By Larry Keane

Aero Precision, one of the nation’s leading firearm parts and accessories manufacturers, warned Tacoma, Wash., city officials their proposed punitive gun and ammunition tax would have consequences. Officials passed the proposed increases and instituted the taxes and fees.

Aero Precision answered back. The company and its 800 employees announced plans to expand and grow their manufacturing base in nearby Lakewood, Wash. Instead of investing in more jobs, more infrastructure, and more taxes paid to the City of Tacoma, Aero is literally sending their business elsewhere.

Warning Shots

Despite a recent model of abject failure from nearby Seattle, Tacoma city officials went forward with a proposal in 2019 to implement a tax increase on all firearms and ammunition. The tax increase, including $25 on all firearms and between 2-5 cents on all ammunition, was sold by officials to the public as a windfall, predicted to generate an extra $30,000 a year to “provide public benefit to residents of Tacoma related to gun violence…” The community decried the proposal and firearm-related businesses specifically warned it would lead to job losses in the community.

“I’m certain I will close. It’s the principle that people will have to pay for what they think is their right. You would not pay a tax to vote, pay a tax for free speech,” said Mary Davies, owner of Tacoma-based Mary’s Pistols.

Several firearm-related businesses joined in voicing their concerns and Aero Precision’s CEO Scott Dover added his caution as well. “This tax will affect not only over-the-counter sales, but it will eventually affect parts and components. It will just literally put us out of business if we were to stay in Tacoma with this type of tax.”

Tacoma’s City Council didn’t listen and passed the fees. Council Member Ryan Mello complained, “I think it is fundamentally unfair for all of us who are non-gun users to bare all of the burden of gun violence in our community.”

Council Member Mello should maybe think again about the tax base and receipts community-based firearm businesses bring in. In Seattle, Outdoor Emporium fled the city after a similar tax increase the year before led to a decrease in customer traffic of 32 percent, equating to $2 million in lost revenue. That’s a lot of dollars going to city coffers to pay for non-firearm related services for the non-gun users Mello describes.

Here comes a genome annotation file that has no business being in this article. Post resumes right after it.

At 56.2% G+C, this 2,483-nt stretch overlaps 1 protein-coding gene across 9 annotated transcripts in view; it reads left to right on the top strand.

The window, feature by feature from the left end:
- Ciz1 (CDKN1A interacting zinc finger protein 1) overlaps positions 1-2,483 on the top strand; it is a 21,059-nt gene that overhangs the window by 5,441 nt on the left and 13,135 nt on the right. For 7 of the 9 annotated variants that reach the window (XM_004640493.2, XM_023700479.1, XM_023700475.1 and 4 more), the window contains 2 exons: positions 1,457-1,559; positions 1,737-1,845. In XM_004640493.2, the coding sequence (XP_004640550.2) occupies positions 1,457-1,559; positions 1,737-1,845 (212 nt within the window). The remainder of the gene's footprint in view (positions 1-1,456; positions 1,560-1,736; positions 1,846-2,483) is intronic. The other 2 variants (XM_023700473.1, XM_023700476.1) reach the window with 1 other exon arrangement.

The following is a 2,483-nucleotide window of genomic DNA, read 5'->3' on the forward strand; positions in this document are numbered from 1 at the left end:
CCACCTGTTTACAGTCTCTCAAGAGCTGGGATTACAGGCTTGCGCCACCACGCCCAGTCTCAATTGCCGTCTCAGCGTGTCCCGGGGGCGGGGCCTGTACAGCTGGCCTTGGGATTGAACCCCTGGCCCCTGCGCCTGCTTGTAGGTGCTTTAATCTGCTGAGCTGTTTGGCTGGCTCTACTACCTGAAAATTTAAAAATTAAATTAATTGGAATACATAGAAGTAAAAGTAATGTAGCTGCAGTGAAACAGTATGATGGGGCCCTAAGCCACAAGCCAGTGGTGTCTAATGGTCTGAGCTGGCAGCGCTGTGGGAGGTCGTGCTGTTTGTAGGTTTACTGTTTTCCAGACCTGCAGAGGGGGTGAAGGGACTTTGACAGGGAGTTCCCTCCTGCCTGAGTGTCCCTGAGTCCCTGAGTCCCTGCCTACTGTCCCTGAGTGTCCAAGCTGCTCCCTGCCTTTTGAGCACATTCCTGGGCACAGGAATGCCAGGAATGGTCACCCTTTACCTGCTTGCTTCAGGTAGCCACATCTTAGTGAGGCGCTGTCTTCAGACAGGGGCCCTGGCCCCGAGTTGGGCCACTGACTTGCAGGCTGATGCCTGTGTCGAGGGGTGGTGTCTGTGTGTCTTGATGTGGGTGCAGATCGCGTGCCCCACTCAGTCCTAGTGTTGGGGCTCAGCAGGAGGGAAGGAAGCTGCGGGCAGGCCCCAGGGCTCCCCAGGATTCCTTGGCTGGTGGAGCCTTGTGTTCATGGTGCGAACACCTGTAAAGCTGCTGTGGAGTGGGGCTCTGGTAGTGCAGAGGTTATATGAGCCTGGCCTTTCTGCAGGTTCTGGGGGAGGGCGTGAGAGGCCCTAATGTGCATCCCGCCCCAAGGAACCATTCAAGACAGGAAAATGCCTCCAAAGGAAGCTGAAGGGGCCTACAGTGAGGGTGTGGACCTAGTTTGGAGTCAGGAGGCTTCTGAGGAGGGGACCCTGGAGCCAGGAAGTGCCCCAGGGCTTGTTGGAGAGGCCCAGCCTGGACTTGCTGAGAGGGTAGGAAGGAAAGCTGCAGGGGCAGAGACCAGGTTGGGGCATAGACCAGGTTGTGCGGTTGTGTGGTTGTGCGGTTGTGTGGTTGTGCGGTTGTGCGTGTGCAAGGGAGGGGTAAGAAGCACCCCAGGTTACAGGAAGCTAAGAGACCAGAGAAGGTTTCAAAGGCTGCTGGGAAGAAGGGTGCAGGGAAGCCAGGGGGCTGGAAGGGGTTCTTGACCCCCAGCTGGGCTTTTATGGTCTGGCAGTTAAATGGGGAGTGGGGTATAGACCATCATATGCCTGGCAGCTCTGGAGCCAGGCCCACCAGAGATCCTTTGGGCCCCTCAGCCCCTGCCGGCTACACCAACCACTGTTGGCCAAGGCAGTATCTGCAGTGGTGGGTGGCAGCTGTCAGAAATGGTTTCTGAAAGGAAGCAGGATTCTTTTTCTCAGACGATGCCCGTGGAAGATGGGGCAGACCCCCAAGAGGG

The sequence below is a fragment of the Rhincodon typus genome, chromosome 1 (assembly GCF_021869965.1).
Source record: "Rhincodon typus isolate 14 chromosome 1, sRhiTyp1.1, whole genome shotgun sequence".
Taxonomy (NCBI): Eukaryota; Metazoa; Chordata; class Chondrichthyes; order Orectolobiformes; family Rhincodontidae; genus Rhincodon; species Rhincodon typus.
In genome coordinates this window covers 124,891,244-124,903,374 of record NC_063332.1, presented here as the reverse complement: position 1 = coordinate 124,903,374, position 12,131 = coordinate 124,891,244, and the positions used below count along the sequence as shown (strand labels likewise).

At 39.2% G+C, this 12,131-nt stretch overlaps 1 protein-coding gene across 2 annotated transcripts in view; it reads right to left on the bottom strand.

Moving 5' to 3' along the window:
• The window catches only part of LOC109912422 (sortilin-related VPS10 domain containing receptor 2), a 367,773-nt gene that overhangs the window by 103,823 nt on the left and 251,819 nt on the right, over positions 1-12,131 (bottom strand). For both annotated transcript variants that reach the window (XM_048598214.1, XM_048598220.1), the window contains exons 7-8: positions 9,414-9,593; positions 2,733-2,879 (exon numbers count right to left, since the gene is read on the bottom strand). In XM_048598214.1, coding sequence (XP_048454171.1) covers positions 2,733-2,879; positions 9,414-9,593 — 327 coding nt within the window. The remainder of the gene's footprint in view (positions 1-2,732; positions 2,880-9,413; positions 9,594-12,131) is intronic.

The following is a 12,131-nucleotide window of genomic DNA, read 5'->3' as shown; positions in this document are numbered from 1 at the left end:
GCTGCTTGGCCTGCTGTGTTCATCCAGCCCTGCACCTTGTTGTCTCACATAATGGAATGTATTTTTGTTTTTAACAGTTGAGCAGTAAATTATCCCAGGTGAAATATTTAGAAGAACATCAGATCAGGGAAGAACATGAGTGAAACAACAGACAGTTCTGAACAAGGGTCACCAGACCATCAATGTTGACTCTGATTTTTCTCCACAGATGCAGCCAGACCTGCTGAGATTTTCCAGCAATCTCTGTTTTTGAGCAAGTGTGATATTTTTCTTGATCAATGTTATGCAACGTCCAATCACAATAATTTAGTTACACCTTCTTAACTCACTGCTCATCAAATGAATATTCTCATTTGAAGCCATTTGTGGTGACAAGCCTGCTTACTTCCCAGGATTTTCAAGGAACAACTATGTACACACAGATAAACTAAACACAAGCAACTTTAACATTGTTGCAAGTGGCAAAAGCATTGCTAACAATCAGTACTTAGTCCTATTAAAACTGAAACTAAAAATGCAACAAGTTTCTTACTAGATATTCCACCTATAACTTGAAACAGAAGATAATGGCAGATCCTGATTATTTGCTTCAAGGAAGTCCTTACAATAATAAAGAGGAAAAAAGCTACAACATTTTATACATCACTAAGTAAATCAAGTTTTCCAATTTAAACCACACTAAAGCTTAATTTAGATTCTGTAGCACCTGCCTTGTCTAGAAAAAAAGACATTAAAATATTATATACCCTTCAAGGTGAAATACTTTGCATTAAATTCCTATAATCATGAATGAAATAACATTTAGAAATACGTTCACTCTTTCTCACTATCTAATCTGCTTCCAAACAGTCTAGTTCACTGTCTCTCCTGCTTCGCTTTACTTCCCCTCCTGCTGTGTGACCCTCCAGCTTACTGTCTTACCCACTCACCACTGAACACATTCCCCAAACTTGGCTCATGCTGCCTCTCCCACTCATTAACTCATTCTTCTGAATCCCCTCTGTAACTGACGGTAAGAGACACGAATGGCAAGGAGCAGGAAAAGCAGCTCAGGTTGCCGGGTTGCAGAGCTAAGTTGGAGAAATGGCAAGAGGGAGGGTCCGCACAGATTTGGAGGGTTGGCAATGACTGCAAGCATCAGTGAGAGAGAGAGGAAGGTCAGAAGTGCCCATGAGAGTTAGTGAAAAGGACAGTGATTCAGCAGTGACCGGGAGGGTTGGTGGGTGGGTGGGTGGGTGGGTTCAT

Grow Elsewhere

Aero Precision kept its word. The Tacoma City Council passed the tax proposal in 2019 to take effect in July 2020, which was later delayed until 2021 due to COVID concerns. Still, Aero Precision kept its word, announcing an expansion to nearby Lakewood.

“We are very excited to be working with the City of Lakewood on our relocation,” Dover said. “The city representatives have been extremely welcoming, and we foresee Lakewood as the long-term home for Aero Precision as we continue to position ourselves as a top tier manufacturing facility in the State of Washington.”

Lakewood’s gain is Tacoma’s loss and a sizeable loss at that. Aero’s new facility is 268,000 square feet and will welcome some of the existing 800 employees and newcomers who will sustain the new growth. That’s a huge loss for Tacoma whose council members were looking for $30,000 in extra taxes.

Positive Side Effects

Aero is a major manufacturer of modern sporting rifle parts and accessories and will be just fine. With a $60 billion firearm industry economic footprint in 2019 and 2020 firearm sales reaching historically high levels, 2021 doesn’t show signs of slowing. More than 21 million background checks for firearm sales were conducted in 2020 and over 8.4 million were sold to first-time buyers. A full 40 percent of buyers were women. Purchases by African-Americans rose 58 percent from 2019 to 2020. Firearm retailer data for 2020 shows Modern Sporting Rifles (MSRs) were among the most popular firearms sold and there are over 20 million in circulation today.

Tacoma could have avoided such an impactful business blunder that’s certain to benefit Lakewood. Community firearm retailers and the firearm industry commit millions to firearm education and safety programs every year. These Real Solutions® have led to the lowest number of unintentional firearm fatalities since data was first tracked more than 100 years ago. There’s no doubt Aero Precision will continue leading in these efforts at their new facilities.

Link to the article at NSSF:

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